Everyone's going green

09/01/2007 02:00:00 AM
Carol Brick-Turin, contributing writer

Since the E. coli out break that was linked to spinach one year ago this month, food safety has been the top priority for most grower-shippers. Consumers want assurance that their food supply is safe. But there has been another growing demand among the general population—the green movement. From aging baby boomers to Generation Xers, consumers are looking for products made using environmentally safe practices and packed in earth-friendly cartons.

“America’s demand for environmentally friendly products is creating a frenzy, and this is nowhere more visible than in the packaging industry,” says Chris MacGrory, markets/products manager of reusable plastic containers and radio frequency identification packaging and material handling for IPL Products Ltd., Worcester, Mass., a subsidiary of IPL Inc., Saint-Damien, Quebec.

The movement towards earth-friendly or sustainable packaging in the United States had its origin in late 2003, when a group of about two dozen representatives in the packaging industry got together at the University of Virginia. What resulted from that meeting was the formation of the Sustainable Packaging Coalition.

“The SPC started with nine members and has grown to around 150 members in different parts of the supply chain, reflecting company involvement,” says Erin Malec, director of external relations for Charlottesville, Va.-based GreenBlue, the nonprofit design institute that oversees the coalition.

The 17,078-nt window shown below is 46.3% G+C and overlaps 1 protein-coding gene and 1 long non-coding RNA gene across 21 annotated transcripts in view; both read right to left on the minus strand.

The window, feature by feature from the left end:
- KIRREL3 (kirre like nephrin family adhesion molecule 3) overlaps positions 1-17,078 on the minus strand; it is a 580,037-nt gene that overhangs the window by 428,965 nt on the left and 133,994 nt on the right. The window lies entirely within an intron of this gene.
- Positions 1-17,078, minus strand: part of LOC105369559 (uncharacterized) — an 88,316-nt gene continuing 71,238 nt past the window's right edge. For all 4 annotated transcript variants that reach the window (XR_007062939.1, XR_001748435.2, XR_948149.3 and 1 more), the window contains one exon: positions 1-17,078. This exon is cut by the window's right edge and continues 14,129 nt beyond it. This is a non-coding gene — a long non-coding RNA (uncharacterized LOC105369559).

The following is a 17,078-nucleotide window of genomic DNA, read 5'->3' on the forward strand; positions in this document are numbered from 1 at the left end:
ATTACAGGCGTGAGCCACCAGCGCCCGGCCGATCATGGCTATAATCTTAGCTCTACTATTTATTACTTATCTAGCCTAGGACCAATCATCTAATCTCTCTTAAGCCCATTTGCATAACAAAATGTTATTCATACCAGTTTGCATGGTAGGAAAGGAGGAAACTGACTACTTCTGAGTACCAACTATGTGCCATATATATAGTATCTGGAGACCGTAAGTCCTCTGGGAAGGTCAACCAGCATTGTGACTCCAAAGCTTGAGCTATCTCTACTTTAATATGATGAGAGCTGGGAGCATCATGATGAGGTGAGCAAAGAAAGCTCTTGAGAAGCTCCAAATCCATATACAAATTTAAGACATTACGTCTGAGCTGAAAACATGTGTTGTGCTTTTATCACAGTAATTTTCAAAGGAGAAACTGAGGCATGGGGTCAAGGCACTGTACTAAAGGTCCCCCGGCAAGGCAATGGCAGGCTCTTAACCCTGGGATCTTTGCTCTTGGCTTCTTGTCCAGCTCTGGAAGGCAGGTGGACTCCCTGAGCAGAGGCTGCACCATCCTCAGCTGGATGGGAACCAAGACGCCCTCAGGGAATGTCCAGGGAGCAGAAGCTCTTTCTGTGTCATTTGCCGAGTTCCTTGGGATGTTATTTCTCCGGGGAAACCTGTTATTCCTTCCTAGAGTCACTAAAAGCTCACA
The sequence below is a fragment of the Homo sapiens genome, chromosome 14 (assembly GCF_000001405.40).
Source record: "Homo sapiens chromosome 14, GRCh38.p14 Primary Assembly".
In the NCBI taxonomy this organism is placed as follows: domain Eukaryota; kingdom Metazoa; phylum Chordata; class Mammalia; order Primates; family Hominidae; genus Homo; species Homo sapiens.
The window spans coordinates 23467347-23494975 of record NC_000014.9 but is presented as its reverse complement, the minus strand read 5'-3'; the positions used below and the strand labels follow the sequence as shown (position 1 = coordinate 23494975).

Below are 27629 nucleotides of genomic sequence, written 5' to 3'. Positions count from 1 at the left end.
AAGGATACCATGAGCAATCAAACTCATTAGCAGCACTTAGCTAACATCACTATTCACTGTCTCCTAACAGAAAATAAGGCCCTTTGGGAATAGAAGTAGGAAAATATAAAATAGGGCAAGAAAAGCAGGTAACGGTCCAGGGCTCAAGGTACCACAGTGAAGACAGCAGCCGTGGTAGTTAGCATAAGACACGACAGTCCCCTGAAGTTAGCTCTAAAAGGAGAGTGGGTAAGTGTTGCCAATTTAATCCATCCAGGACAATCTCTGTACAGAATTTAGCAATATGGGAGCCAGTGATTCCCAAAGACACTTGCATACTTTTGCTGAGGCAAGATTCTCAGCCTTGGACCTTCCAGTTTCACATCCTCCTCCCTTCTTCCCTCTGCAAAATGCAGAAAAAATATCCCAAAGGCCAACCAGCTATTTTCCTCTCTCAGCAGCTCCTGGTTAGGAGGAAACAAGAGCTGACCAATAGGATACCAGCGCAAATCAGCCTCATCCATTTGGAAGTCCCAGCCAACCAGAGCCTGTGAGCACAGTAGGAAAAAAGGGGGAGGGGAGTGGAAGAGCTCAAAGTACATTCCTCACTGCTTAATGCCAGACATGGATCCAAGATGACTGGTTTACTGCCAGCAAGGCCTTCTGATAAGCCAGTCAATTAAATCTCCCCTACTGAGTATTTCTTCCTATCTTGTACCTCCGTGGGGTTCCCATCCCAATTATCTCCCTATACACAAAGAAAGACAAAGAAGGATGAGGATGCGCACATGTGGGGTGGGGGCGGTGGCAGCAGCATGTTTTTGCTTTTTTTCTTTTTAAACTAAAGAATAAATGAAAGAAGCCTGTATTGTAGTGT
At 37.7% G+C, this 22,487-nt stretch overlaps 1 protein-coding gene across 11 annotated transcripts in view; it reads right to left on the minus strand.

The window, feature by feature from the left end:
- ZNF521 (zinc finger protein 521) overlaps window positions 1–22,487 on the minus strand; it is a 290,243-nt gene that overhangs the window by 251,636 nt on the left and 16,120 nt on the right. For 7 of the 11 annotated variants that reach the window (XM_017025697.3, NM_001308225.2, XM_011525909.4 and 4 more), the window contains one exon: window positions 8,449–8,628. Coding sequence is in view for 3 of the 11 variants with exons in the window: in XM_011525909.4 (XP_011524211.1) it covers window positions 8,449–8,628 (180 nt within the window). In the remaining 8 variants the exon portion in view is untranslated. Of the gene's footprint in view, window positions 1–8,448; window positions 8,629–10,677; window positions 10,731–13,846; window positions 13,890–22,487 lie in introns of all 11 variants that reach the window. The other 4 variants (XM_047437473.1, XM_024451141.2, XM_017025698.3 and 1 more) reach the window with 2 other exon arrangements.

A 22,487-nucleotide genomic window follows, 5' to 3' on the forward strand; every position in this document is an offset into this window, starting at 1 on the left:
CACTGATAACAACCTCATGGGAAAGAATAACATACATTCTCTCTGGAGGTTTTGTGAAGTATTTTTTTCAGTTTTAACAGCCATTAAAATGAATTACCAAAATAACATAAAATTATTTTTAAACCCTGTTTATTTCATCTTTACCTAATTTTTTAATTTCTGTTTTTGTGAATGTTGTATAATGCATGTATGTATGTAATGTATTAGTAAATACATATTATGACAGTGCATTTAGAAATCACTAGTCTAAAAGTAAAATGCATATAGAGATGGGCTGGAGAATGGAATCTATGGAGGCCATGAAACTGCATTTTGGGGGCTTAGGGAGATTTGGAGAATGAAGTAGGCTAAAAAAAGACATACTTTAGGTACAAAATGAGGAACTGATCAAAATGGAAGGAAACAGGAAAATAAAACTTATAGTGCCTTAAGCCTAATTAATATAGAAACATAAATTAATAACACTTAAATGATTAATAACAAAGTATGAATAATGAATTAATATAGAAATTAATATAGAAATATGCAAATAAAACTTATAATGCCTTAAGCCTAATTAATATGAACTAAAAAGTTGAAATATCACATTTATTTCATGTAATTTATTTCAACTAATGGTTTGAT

She adds that the concept of sustainable packaging really came to the forefront within the past couple of years when Wal-Mart Stores Inc., Bentonville, Ark., announced its sustainable packaging initiative, thus motivating the industry. Other industry observers agree that there has been a huge snowball effect from Wal-Mart to regional suppliers.

 

Why should growers care?

While in the past the greatest interest in environmentally friendly products has come from “green” consumers, an increasing level of concern is being voiced across the board. “Today, everyday consumers are reading about the environment, and a bigger audience is getting the movement going,” says David Stanton, brand manager for NatureWorks LLC, Minneapolis, Minn.

Stanton also says growers should be focused on environmental issues and sustainable packaging in order to track and validate environmentally friendly farming practices. When brand owners and retailers make claims regarding reduced greenhouse gas emissions and fossil fuel conservation, for example, they need help from the farmer in documenting such claims by tracing the products’ history back to the farm, he says. Also, the high cost of crude oil continues to reinforce the growing need for renewable-resource-based alternatives.


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